In the European Union under the Cosmetics Directive, a cosmetic manufacturer must provide:

  • A safety assessment of the finished cosmetic product must be performed before the product can be placed on the EU market;
  • A full technical file or product information file (PIF) for a cosmetic product must be kept available for inspection by authorities at a specified EU address. PIF shall include the qualitative and quantitative composition of the product; the physico-chemical and microbiological specifications of the raw materials and the finished product; the method of manufacture complying with GMP; assessment of the safety for human health of the finished product etc.;
  • Notification to competent authorities must be done to inform the competent authorities that a cosmetic product will be placed on the EU market.

 There are also restrictions for nanomaterials and animal testing.

So join the rest of us, United States. What excludes you from government regulation?

If you google The Safe Cosmetics Act, you will come up with a whole lot of whining from bloggers making claims that this new legislation will ruin small green businesses. How? If you are a legitimate business, you should be complying with laws  – it goes with the territory. Submitting your products to the government is a one time thing (unless you make changes). It might take 1/2 hour for each product. You won’t have to pay fees unless you are making more than $1,000,000 –  that’s surely not the sales levels of the businesses these bloggers are trying to defend. All research will be publicly available so you won’t have to foot the bill for your own safety assessments.

Another argument is that it isn’t going to make cosmetics safer. By saying this, they are discounting research conducted by the Environmental Protection Agency, the International Agency for Research on Cancer, the National Toxicity Program,  and the California Environmental Protection Agency.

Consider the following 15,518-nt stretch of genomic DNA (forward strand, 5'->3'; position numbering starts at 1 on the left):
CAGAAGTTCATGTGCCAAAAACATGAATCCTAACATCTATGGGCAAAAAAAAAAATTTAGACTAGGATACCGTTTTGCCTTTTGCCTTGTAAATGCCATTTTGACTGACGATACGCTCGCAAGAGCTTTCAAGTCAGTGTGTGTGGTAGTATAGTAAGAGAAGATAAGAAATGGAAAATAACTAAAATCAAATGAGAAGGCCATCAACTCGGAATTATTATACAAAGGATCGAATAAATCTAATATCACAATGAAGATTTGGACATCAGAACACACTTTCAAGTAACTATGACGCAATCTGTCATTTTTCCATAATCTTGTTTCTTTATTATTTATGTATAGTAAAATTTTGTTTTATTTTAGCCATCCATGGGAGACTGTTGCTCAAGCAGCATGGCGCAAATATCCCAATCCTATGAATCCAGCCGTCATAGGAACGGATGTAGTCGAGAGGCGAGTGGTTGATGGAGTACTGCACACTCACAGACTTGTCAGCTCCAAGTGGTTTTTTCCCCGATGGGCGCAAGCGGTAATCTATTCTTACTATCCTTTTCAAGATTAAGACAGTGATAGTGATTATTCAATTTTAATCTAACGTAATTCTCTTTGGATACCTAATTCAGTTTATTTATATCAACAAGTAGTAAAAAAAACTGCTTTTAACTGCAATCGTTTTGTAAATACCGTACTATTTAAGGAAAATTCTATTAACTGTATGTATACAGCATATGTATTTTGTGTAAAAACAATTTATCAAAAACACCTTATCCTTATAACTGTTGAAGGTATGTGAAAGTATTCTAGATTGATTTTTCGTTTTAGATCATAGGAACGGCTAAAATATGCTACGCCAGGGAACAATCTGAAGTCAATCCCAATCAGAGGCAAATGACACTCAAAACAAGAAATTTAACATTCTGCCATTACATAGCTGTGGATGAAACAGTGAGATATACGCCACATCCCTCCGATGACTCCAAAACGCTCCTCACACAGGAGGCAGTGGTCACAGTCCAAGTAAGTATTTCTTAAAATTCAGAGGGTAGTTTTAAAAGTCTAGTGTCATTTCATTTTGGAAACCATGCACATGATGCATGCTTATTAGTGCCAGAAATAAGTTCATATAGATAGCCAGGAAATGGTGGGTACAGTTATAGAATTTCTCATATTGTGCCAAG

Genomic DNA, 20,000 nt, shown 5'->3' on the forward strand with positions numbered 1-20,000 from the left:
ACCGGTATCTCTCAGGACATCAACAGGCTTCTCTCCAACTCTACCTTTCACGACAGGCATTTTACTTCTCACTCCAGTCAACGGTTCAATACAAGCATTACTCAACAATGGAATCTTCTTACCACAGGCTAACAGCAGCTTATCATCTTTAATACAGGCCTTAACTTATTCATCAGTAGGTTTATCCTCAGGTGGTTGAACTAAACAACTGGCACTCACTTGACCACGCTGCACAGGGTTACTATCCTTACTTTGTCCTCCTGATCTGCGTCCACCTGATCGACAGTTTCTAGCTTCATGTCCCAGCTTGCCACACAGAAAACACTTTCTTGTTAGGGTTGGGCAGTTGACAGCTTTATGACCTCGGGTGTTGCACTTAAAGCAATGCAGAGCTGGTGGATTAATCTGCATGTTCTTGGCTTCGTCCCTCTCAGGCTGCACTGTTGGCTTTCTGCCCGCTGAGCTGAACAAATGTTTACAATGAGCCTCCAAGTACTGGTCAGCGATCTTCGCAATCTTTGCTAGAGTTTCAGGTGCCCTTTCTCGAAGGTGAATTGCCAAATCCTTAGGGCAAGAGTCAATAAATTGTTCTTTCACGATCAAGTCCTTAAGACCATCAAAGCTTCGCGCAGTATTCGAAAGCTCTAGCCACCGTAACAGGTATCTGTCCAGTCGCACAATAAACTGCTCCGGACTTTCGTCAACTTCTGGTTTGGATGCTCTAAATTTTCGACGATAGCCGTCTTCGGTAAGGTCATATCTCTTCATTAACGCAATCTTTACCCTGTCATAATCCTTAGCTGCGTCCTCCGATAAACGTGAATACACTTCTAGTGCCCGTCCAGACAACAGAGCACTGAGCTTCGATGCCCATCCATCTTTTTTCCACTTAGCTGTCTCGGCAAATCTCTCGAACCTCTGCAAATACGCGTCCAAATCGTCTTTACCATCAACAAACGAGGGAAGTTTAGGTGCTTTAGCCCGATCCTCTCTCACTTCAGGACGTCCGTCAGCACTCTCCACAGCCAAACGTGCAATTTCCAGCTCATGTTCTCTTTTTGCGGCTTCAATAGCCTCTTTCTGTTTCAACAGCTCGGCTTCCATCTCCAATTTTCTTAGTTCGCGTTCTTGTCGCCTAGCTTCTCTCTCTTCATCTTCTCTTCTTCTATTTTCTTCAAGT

Interesting…

I have also read that it will bring the cost of products up. Why? What does it cost a company to take a pen to paper for one day? Are they really going to have to build that into the cost of their product? Nonsense.

Another claim is that it will destroy green product innovation. Seriously? It’s not the green product manufacturers that should be worried right now. It’s the toxic chemical manufacturers that will have to make the necessary changes. Besides, green companies are usually quite happy to use the safest ingredients possible. I have had to make many changes over the years with Cocoon Apothecary i.e. spending loads more on a safer preservative and sourcing certified organics.

What really seems to be getting these blogger’s knickers in a knot is the Environmental Working Group. They start their entry about the Safe Cosmetics Act and then go into an unrelated rant about the Environmental Working Group – the non-profit organization behind the Cosmetic Database. I will always defend this organization. I am an environmentalist first, a cosmetic maker second. I will always put the health of people and the planet ahead of my business interests. Maybe it will be to my business’s detriment (so far it’s only been rewarded) but that’s how I roll.